That term was more often applied to Beryl herself, even by Hemingway in his famous letter praising West with the Night. "I knew her fairly well in Africa and never would have suspected that she could and would put pen to paper except to write in her flyer's logbook," Hemingway wrote. "But this girl who is to my knowledge very unpleasant and we might even say a high-grade bitch can write rings around all of us who consider ourselves as writers."

How unpleasant could Beryl Markham be? Well -- she shunned her only son so effectively that few people even knew he existed. She vandalized the cars of lovers whose attention was straying, to keep them from leaving her. She stole short stories from a South African writer who had hired her as a typist, and tried to pass them off as her own. (Some silk shirts and scarves also disappeared.) As an "irascible old stick" in South Africa, she tormented the jockeys working under her. Trzebinski also suggests that she may have achieved her phenomenal record as a trainer in Kenya by drugging her horses with an African bark extract known as seketet.

This new biography strengthens the long-standing argument that West with the Night, the memoir by which most people know Beryl Markham, was actually written by Raoul Schumacher, Beryl's husband at the time, who happened to be a professional ghost writer. Trzebinski tells us she had once dismissed this notion, but that further research changed her mind. Quietly, she builds a devastating case against Beryl's authorship, citing her scanty education, her lack of interest in writing or reading, Schumacher's comments to friends at the time West with the Night was being written, and the opinions of various friends and acquaintances who considered Beryl Markham virtually illiterate. "If you believe that Beryl wrote that book," said one, "then you probably believe in Santa Claus and that there are fairies at the bottom of your garden."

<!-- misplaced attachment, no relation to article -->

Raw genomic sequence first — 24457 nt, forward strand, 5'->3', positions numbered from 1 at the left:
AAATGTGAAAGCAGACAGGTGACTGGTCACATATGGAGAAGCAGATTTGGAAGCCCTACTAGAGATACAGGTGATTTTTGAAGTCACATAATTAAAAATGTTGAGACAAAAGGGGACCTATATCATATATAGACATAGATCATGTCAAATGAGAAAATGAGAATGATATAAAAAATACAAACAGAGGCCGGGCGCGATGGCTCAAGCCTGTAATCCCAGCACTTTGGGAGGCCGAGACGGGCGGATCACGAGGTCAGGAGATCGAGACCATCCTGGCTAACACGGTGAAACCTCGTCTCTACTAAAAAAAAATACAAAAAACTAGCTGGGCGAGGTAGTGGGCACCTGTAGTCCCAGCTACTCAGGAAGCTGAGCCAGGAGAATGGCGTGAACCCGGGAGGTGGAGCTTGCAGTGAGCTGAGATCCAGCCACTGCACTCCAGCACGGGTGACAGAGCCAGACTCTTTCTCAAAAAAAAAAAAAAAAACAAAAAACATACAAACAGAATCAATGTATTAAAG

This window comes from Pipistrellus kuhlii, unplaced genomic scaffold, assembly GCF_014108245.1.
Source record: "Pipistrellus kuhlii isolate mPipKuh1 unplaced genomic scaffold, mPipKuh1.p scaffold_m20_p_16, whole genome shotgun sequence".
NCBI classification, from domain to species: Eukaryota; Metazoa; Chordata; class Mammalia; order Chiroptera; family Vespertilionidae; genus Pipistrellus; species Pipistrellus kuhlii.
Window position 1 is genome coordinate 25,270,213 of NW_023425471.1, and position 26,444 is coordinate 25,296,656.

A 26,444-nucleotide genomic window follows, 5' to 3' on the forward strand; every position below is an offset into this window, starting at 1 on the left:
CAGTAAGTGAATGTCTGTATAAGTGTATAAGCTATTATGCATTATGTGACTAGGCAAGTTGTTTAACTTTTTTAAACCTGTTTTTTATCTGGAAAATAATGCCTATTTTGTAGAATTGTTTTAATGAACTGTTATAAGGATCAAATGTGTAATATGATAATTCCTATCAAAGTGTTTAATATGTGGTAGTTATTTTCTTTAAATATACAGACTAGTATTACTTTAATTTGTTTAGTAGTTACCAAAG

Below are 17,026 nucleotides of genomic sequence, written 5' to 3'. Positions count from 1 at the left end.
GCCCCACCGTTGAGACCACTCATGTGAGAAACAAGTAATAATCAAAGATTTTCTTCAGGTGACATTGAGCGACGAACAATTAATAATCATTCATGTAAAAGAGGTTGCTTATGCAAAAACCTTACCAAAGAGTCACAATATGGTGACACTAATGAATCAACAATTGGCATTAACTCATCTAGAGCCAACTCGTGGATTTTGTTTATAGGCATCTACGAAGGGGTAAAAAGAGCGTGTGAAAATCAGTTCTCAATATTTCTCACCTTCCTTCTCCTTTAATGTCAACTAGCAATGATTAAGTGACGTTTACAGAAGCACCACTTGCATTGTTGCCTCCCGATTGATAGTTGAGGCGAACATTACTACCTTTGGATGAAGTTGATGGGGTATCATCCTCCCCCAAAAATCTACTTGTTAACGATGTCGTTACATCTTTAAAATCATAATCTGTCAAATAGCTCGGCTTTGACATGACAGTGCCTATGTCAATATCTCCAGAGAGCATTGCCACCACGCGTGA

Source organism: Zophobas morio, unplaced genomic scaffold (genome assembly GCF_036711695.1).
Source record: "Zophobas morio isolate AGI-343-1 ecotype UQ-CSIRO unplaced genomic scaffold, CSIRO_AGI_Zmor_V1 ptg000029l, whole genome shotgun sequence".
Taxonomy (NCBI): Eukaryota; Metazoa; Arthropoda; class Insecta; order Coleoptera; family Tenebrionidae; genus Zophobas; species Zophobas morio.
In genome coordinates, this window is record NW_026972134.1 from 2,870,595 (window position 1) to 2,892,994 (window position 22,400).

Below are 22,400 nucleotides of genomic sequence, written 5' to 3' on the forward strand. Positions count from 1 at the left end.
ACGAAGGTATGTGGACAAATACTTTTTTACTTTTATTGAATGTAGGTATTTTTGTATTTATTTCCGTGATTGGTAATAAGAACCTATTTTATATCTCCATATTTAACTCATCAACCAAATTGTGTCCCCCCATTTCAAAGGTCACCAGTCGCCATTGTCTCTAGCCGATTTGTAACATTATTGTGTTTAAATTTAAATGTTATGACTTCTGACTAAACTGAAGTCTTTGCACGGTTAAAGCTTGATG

The world of West with the Night is a seductive one, as evidenced by its status as an enormous best-seller. A highly romantic story told in lyrical, sometimes purple prose, it captures the myth the settlers of Kenya created around themselves in the days when they believed that Kenya would always be the white man's country. Surrounded by natural beauty, freedom of action, and great economic opportunity, the settlers began to see themselves as larger than life. Shooting a lion, winning a horse race, or landing a small plane on a remote bush airstrip became not just feats of skill but heroic deeds. In West with the Night, Africans themselves have strictly supporting roles: as childhood companions, figures of fun, or loyal servants who talk like Old Testament prophets. But despite its flaws, the book uses the genuinely dramatic material of Beryl Markham's life to create an intoxicating impression of freedom and adventure.

The Lives of Beryl Markham dispels many of the illusions created by West with the Night. Whether readers will appreciate that is another question. The illusions are more attractive than this portrait of a thorny, headstrong, sometimes dishonest, and deeply self-centered woman.

Published in the Boston Sunday Globe, September 5, 1993.